St. Teresa Was a 'Pencil in God's Hand' – But How Much He Was Able to Write With This 'Little Pencil!'

Cardinal Parolin celebrates Mass of thanksgiving for canonization of Mother Teresa

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On this first feast day of St. Teresa of Calcutta, the Pope’s Secretary of State, Cardinal Pietro Parolin, celebrated Mass in St. Peter’s Square this morning to give thanks for her canonization on Sunday. The canonization was celebrated by Pope Francis and was attended by thousands of pilgrims from all over the world including many men and women religious of the order she founded, the Missionaries of Charity.
“Mother Teresa liked to define herself as ‘a pencil in the hand of the Lord’. But how many poems of charity, compassion, comfort and joy this little pencil was able to write! Poems of love and tenderness for the poorest of the poor, to whom she consecrated her existence”, said the Cardinal in his homily.
The recently proclaimed saint “opened eyes to suffering, and embraced it with a gaze of compassion. All her being was challenged and moved by this encounter, which in a certain sense pierced her heart, following Jesus’ example, which was moved by the suffering of the human creature, incapable of getting up again alone”. The saint of the slums of Calcutta discovered in the face of Christ Who made Himself poor for us, to enrich us with His poverty, and responded to His boundless love with an immense love for the poor.
But Mother Teresa also knew that one of the most terrible forms of poverty consists in the awareness of being unloved, unwanted and despised. “A form of poverty present even in those countries and families that are less poor, even in people belonging to categories that have access to means and opportunities, but which experience the interior emptiness of having lost meaning and direction in life, or who are violently struck by the desolation of broken bonds, of the harshness of loneliness, of the feeling of being forgotten by all or of not being of use to anyone”.
This led her to identify unborn children whose very existence is threatened as “the poorest of the poor”. “Indeed”, continued Cardinal Parolin, “each one of them depends, more than any other human being, on the love and care of the mother and the protection of society. The unborn child has nothing of his own: all his hopes and needs are in the hands of others. She therefore bravely defended the life of the unborn, with the frankness of word and linearity of action that are the luminous sign of the presence of the Prophets and the Saints, who kneel before none other than the Almighty, who have inner freedom as they have inner strength, and do not bow before the fashions or idols of the moment, but are reflected in consciousness enlightened by the sun of the Gospel”.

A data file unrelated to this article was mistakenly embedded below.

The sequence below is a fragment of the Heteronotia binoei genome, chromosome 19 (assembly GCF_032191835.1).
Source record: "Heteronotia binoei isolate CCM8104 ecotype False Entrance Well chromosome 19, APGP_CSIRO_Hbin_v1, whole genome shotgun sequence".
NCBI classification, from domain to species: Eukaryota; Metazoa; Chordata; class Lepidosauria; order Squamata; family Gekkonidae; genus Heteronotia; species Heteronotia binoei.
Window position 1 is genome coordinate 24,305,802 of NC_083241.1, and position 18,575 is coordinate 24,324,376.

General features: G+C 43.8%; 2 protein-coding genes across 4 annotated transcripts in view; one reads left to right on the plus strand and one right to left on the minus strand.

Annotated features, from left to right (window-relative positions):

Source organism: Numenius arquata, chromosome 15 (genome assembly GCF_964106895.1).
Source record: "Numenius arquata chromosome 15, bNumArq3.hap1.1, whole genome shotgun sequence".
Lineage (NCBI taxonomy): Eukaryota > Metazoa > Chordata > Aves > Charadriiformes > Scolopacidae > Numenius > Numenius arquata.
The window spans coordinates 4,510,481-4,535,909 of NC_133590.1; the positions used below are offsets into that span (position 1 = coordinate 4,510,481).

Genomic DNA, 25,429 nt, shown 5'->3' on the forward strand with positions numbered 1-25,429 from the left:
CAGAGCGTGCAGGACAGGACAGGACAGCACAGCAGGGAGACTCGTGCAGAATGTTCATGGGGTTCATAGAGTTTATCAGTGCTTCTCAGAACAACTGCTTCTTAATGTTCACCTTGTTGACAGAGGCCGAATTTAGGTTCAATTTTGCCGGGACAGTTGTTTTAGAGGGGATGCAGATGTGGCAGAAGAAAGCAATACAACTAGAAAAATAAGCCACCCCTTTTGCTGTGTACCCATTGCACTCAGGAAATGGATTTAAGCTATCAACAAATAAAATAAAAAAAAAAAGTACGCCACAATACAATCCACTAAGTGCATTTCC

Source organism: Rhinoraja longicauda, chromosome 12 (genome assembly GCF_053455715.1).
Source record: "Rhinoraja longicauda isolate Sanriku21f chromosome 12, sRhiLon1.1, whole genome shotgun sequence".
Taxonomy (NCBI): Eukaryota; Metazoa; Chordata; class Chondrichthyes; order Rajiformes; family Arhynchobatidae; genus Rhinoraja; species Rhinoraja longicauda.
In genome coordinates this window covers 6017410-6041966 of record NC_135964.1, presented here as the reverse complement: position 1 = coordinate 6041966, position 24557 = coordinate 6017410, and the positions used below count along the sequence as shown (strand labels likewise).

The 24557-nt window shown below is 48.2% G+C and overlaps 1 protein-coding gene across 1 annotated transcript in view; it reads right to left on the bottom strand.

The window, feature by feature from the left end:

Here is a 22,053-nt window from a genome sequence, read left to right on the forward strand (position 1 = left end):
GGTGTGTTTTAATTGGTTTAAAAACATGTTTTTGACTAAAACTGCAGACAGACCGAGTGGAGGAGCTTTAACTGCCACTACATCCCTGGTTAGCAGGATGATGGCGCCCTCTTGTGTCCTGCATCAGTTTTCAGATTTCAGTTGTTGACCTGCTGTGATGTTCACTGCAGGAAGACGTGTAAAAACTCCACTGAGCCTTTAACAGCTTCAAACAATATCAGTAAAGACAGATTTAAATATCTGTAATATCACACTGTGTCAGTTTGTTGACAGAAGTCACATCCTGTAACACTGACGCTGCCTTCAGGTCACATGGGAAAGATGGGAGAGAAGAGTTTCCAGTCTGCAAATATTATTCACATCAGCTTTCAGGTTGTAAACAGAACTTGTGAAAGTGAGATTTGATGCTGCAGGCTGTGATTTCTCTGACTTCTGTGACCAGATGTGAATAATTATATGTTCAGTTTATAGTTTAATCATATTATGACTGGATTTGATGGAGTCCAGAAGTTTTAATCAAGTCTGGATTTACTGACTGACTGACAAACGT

“In her, we discover that happy and inseparable combination of the heroic exercise of charity and clarity in the proclamation of truth; we see constant industriousness, nurtured by the profundity of contemplation, the mystery of good performed in humility and tirelessly, the fruit of a love that ‘hurts’”.
“In this respect”, the Secretary of State remarked, “she affirmed in her famous address upon receiving the Nobel Prize in Oslo on 11 December 1979, that ‘it is very important for us to realise that love, to be true, has to hurt. It hurt Jesus to love us, it hurt him’. And, giving thanks to present and future benefactors, she said, ‘I don’t want you to give to me from your abundance, I want that you give to me until it hurts’”.
“I believe that these words are like a threshold and, once we cross it, we enter into the abyss that surrounds the life of the Saint, in those heights and those depths that are difficult to explore as they closely follow the sufferings of Christ, His unconditional gift of love and the deep wounds that He had to endure”, observed Cardinal Parolin.
“Another of the seven words pronounced by Jesus during His agony on the cross, she wanted to be written in English in every house of her Congregation, beside the Crucifix: ‘I thirst’. Thirst for fresh, clean water; thirst of souls to console and redeem from their ugliness, to become beautiful and pleasing to the eyes of God; thirst for God, for His living and luminous presence. ‘I thirst’: this is the thirst that burned in Mother Teresa, her cross and her exaltation, her torment and her glory”.
“When Mother Teresa left this earth for Heaven, on 5 September 1997, for several long minutes Calcutta was without light”, he said. “On this earth, she was a transparent sign that pointed to Heaven. On the day of her death Heaven wished to offer a seal to her life and to communicate to us that a new light had been lit above us. Now, following the ‘official’ recognition of her sainthood, it shines even more brightly. May this light, that is the everlasting light of the Gospel, continue to illuminate our earthly pilgrimage and the paths of this difficult world”.

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